Graduation Date


Document Type

Master's Thesis

Degree Name

Master of Science

Department or Program

Biological Sciences

Department or Program Chair

Mary Sevigny, PhD

First Reader

Paul Fitzpatrick, PhD

Second Reader

Sean Bell, PhD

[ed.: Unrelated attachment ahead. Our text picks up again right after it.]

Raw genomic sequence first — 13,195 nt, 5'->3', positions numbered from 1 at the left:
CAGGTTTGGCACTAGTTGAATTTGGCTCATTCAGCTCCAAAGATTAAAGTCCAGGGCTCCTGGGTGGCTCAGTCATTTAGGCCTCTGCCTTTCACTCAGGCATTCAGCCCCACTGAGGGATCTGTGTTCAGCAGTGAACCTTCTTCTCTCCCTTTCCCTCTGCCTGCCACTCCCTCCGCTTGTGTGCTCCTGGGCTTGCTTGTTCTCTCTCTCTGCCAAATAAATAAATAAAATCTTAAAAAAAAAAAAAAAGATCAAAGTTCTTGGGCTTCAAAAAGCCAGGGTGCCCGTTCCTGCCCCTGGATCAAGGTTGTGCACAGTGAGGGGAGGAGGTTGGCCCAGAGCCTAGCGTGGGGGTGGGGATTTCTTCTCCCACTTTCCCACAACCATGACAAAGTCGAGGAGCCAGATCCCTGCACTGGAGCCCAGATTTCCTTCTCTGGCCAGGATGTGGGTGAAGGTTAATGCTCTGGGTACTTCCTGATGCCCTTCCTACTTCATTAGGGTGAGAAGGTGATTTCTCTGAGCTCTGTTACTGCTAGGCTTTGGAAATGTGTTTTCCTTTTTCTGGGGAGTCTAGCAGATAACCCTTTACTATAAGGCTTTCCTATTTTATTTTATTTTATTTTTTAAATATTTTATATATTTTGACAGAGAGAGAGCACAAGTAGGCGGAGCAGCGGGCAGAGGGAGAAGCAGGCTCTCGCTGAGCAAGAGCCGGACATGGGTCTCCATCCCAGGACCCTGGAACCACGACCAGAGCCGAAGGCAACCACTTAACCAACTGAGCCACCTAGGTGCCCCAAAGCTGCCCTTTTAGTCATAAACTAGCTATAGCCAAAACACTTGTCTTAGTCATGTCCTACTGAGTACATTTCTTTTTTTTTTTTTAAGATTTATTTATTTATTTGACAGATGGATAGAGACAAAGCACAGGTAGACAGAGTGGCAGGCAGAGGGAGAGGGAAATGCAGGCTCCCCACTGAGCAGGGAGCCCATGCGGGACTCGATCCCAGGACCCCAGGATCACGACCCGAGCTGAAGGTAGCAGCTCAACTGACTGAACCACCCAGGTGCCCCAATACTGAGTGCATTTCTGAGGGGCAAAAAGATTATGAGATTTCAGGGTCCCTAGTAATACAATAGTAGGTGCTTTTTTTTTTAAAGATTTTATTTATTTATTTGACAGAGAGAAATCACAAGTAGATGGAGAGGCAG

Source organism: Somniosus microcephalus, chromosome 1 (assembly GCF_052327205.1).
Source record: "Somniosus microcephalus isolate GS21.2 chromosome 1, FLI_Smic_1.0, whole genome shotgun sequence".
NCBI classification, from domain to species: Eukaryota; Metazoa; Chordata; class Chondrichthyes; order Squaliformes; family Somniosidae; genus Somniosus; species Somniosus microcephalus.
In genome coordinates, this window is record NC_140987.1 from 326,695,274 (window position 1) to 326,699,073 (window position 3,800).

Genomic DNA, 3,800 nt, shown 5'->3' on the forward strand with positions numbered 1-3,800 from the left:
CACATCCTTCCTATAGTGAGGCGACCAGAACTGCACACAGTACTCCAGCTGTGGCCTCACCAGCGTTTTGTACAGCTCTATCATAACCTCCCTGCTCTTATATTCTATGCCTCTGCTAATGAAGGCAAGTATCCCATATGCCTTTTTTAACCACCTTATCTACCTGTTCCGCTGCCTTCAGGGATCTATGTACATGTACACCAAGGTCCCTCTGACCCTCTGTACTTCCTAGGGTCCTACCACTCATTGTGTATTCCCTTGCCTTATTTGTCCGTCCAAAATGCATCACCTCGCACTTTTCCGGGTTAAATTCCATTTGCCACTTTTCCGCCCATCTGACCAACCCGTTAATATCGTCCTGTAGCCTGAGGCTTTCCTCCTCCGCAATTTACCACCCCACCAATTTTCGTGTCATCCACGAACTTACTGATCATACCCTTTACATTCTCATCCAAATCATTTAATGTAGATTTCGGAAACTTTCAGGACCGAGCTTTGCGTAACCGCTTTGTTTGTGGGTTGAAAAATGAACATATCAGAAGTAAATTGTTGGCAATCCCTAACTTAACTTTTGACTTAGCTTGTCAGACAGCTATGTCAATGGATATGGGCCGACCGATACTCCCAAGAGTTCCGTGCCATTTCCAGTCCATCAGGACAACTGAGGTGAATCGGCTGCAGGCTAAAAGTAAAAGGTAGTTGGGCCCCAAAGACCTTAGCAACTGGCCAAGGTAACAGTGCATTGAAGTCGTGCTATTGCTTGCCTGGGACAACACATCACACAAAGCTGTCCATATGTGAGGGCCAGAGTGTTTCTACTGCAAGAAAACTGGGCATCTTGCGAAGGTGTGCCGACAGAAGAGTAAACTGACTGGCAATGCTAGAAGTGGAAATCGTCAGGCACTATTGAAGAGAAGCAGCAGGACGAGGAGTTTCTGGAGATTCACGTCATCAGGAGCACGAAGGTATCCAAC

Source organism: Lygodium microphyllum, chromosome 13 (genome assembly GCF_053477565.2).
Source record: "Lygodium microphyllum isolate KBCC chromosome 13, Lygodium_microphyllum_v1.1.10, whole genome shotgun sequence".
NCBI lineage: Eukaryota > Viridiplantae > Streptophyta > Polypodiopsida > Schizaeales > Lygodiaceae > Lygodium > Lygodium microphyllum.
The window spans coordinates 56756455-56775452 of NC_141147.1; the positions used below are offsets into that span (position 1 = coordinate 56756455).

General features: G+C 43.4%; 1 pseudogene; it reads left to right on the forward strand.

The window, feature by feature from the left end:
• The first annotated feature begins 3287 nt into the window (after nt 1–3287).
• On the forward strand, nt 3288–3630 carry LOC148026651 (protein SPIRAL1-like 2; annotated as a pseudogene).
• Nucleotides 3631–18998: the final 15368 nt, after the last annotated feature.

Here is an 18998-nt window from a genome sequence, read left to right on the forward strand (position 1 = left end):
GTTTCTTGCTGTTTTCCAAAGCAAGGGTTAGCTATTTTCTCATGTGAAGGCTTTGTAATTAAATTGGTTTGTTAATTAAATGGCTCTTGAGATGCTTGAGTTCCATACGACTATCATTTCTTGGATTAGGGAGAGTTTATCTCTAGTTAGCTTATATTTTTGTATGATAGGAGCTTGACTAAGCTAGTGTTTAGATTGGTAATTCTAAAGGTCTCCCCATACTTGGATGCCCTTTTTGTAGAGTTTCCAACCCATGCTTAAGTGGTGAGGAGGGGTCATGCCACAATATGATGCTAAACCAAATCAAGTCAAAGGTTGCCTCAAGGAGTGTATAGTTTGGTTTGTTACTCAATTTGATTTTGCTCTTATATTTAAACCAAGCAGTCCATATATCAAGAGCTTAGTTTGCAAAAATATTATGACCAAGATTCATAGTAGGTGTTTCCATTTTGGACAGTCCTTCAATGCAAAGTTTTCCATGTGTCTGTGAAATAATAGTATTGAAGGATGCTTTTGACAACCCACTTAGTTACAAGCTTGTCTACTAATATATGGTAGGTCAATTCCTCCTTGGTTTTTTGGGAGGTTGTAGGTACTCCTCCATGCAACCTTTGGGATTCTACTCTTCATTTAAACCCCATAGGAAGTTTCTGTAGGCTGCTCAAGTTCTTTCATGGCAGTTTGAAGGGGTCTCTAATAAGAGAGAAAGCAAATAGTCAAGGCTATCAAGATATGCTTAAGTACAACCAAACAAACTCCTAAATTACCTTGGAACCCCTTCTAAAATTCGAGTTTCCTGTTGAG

Duchenne Muscular Dystrophy, the most common inherited X-linked genetic disease affecting 1 in 5000 boys, results from a dysfunctional dystrophin protein encoded by the DMD gene. Dystrophin interacts with protein complexes linking the extracellular matrix to the cytoskeleton of muscle fibers. Without dystrophin functioning properly, sarcolemmal membrane stabilization is compromised during the mechanical rigors involved with muscle contraction leading to progressive muscular dystrophy. Heregulin/neuregulin-1 (HRG), a member of the epidermal growth factor family has been shown to induce neuromuscular junction (NMJ) gene expression in vitro and improve skeletal muscle function in dystrophic mice. However, it is unclear if the HRG effects were due to proliferation, cell survival, differentiation, or stimulation of NMJ formation to improve excitation-contractile coupling. To identify a mechanism of action, HRG effects were investigated through in vitro and in vivo experiments: characterization of downstream signaling, observation of the effects on acetylcholine receptor clustering in vitro, and observation of NMJ morphology in vivo. In this study we show through Western blots and electrochemiluminesence assays that AKT and ERK were activated by HRG, but downstream effects were not clear. HRG decreased laminin-induced AChR clusters in a dose dependent manner in vitro, resulting in the possible reorganization of AChRs. In vivo, HRG was found to partially restore NMJ formation and increase axonal and muscle integration in the NMJ. This study provides evidence that a mechanism of action for the positive effects of HRG on the dystrophic phenotype in mdx mice are due to a reorganization of AChRs and an improvement in NMJ formation, potentially improving excitation contraction coupling.